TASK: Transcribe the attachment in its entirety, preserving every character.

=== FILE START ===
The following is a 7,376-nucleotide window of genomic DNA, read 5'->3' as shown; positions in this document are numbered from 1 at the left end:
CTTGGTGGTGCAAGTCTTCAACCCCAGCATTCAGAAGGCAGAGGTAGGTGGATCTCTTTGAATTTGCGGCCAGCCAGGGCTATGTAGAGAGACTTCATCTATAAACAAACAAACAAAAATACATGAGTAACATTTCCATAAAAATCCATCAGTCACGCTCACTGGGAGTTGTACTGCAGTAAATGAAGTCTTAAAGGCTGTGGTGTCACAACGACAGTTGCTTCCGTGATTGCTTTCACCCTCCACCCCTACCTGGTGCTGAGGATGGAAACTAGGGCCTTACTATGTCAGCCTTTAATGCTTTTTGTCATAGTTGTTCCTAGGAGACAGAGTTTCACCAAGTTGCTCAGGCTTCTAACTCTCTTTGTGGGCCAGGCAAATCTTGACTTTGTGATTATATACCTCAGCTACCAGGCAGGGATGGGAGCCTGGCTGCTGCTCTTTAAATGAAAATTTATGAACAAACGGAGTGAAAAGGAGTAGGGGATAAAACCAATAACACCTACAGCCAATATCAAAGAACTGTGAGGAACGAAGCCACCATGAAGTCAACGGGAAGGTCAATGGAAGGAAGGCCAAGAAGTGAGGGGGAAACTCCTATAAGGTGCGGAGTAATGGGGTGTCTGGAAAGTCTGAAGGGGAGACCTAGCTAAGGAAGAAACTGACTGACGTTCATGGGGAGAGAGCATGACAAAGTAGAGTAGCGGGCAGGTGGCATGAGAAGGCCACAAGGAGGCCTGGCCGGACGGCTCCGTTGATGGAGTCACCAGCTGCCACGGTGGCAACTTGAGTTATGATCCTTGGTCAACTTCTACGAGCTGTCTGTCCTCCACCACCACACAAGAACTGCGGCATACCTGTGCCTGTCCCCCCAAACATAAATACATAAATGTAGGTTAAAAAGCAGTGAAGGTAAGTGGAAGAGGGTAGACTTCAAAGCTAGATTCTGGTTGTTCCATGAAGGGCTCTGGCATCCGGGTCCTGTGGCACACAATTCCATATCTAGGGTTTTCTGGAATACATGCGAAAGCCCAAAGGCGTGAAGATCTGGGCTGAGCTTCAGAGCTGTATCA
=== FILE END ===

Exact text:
The following is a 7,376-nucleotide window of genomic DNA, read 5'->3' as shown; positions in this document are numbered from 1 at the left end:
CTTGGTGGTGCAAGTCTTCAACCCCAGCATTCAGAAGGCAGAGGTAGGTGGATCTCTTTGAATTTGCGGCCAGCCAGGGCTATGTAGAGAGACTTCATCTATAAACAAACAAACAAAAATACATGAGTAACATTTCCATAAAAATCCATCAGTCACGCTCACTGGGAGTTGTACTGCAGTAAATGAAGTCTTAAAGGCTGTGGTGTCACAACGACAGTTGCTTCCGTGATTGCTTTCACCCTCCACCCCTACCTGGTGCTGAGGATGGAAACTAGGGCCTTACTATGTCAGCCTTTAATGCTTTTTGTCATAGTTGTTCCTAGGAGACAGAGTTTCACCAAGTTGCTCAGGCTTCTAACTCTCTTTGTGGGCCAGGCAAATCTTGACTTTGTGATTATATACCTCAGCTACCAGGCAGGGATGGGAGCCTGGCTGCTGCTCTTTAAATGAAAATTTATGAACAAACGGAGTGAAAAGGAGTAGGGGATAAAACCAATAACACCTACAGCCAATATCAAAGAACTGTGAGGAACGAAGCCACCATGAAGTCAACGGGAAGGTCAATGGAAGGAAGGCCAAGAAGTGAGGGGGAAACTCCTATAAGGTGCGGAGTAATGGGGTGTCTGGAAAGTCTGAAGGGGAGACCTAGCTAAGGAAGAAACTGACTGACGTTCATGGGGAGAGAGCATGACAAAGTAGAGTAGCGGGCAGGTGGCATGAGAAGGCCACAAGGAGGCCTGGCCGGACGGCTCCGTTGATGGAGTCACCAGCTGCCACGGTGGCAACTTGAGTTATGATCCTTGGTCAACTTCTACGAGCTGTCTGTCCTCCACCACCACACAAGAACTGCGGCATACCTGTGCCTGTCCCCCCAAACATAAATACATAAATGTAGGTTAAAAAGCAGTGAAGGTAAGTGGAAGAGGGTAGACTTCAAAGCTAGATTCTGGTTGTTCCATGAAGGGCTCTGGCATCCGGGTCCTGTGGCACACAATTCCATATCTAGGGTTTTCTGGAATACATGCGAAAGCCCAAAGGCGTGAAGATCTGGGCTGAGCTTCAGAGCTGTATCA